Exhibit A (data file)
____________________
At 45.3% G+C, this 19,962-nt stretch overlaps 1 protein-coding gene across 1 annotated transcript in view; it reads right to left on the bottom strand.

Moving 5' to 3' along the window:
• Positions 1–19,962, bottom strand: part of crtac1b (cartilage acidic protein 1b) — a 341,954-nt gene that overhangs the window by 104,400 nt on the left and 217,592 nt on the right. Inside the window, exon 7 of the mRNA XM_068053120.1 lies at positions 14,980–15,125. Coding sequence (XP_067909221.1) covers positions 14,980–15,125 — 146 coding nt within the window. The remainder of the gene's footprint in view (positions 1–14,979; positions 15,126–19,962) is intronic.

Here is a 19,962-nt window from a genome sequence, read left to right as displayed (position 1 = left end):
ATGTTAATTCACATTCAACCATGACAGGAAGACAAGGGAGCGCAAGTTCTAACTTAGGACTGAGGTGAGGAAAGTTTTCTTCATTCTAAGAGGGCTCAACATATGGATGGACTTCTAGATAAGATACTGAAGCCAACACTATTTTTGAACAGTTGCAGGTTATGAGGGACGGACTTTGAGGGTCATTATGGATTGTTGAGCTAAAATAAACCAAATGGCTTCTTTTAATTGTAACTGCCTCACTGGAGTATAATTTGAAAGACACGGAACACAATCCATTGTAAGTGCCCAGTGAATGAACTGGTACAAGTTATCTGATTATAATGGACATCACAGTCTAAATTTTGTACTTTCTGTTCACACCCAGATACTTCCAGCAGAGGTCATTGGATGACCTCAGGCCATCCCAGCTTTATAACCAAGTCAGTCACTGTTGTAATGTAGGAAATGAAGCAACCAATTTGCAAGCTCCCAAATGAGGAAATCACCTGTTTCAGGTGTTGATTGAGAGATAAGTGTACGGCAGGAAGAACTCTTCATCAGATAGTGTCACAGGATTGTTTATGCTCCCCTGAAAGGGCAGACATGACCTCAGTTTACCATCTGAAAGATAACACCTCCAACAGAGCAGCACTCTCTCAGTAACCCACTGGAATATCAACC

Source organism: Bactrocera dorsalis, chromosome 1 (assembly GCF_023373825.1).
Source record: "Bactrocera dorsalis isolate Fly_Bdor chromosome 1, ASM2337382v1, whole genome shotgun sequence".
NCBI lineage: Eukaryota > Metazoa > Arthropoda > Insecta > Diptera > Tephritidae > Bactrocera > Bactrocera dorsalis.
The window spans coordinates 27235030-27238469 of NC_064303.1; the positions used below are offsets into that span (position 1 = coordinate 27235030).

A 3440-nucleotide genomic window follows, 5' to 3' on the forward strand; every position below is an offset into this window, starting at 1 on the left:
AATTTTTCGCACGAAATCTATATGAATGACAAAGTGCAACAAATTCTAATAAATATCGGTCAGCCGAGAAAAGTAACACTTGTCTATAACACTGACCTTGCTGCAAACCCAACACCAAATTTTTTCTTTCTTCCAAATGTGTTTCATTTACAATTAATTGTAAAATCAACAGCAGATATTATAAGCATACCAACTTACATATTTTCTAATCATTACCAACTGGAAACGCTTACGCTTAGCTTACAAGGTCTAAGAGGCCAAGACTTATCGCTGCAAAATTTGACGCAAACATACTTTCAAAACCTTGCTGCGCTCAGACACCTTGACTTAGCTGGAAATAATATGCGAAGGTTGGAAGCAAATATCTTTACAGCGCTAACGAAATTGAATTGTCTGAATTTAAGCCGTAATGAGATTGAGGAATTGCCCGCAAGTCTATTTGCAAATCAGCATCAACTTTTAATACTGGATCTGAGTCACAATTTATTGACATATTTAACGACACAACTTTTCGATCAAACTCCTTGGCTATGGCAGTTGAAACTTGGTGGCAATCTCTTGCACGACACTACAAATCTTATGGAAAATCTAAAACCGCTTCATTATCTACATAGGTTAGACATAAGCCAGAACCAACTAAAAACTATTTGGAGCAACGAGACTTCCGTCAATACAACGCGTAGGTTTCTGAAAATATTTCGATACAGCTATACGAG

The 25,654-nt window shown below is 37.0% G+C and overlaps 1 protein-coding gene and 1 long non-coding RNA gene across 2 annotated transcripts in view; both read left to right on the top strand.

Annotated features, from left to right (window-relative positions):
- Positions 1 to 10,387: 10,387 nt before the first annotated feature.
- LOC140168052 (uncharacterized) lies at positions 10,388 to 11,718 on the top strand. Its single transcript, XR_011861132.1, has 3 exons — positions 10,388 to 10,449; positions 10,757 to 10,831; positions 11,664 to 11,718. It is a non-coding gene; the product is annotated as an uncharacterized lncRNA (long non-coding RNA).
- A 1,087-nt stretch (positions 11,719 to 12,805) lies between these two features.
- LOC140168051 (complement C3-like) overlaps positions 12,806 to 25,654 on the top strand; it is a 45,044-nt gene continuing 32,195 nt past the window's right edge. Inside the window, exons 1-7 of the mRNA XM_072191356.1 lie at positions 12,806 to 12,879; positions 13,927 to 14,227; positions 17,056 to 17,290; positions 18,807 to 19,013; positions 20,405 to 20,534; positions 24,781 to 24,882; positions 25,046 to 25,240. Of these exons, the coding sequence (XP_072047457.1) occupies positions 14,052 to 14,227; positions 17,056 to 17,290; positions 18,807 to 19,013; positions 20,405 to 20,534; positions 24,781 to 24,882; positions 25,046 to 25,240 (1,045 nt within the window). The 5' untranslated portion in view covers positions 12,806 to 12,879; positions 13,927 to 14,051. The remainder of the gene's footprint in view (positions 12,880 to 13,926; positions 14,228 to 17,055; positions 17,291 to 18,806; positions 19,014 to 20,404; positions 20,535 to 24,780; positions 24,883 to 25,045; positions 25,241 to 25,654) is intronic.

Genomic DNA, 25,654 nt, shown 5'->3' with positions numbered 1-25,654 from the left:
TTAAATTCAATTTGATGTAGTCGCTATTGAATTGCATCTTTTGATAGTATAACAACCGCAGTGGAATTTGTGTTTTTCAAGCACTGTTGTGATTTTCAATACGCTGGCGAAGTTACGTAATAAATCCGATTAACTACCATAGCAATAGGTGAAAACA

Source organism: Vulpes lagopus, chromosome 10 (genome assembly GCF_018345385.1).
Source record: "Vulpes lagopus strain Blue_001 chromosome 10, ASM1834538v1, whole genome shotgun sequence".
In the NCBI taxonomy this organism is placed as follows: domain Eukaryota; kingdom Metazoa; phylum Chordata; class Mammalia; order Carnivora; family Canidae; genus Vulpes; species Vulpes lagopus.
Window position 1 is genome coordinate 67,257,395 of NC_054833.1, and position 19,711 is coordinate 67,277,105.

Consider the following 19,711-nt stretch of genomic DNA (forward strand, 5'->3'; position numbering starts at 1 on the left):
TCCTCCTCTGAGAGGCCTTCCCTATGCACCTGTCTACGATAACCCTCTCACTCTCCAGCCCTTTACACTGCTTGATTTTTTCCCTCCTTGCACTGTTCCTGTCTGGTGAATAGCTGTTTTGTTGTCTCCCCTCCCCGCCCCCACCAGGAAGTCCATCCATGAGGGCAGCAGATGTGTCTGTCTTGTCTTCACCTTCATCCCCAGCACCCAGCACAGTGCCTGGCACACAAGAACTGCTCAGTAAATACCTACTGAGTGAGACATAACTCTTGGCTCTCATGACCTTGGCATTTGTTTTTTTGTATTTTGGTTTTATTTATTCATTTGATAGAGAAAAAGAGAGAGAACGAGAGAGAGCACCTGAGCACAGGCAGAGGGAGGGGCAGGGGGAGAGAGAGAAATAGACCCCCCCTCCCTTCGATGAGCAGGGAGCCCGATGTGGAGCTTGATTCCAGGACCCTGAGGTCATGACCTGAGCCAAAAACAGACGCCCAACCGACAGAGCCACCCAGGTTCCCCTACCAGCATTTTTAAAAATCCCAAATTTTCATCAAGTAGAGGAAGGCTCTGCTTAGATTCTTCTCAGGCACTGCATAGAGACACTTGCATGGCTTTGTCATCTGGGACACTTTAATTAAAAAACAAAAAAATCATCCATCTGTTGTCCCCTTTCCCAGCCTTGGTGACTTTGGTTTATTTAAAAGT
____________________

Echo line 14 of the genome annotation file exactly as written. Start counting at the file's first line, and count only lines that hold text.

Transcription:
- Positions 1 to 10,387: 10,387 nt before the first annotated feature.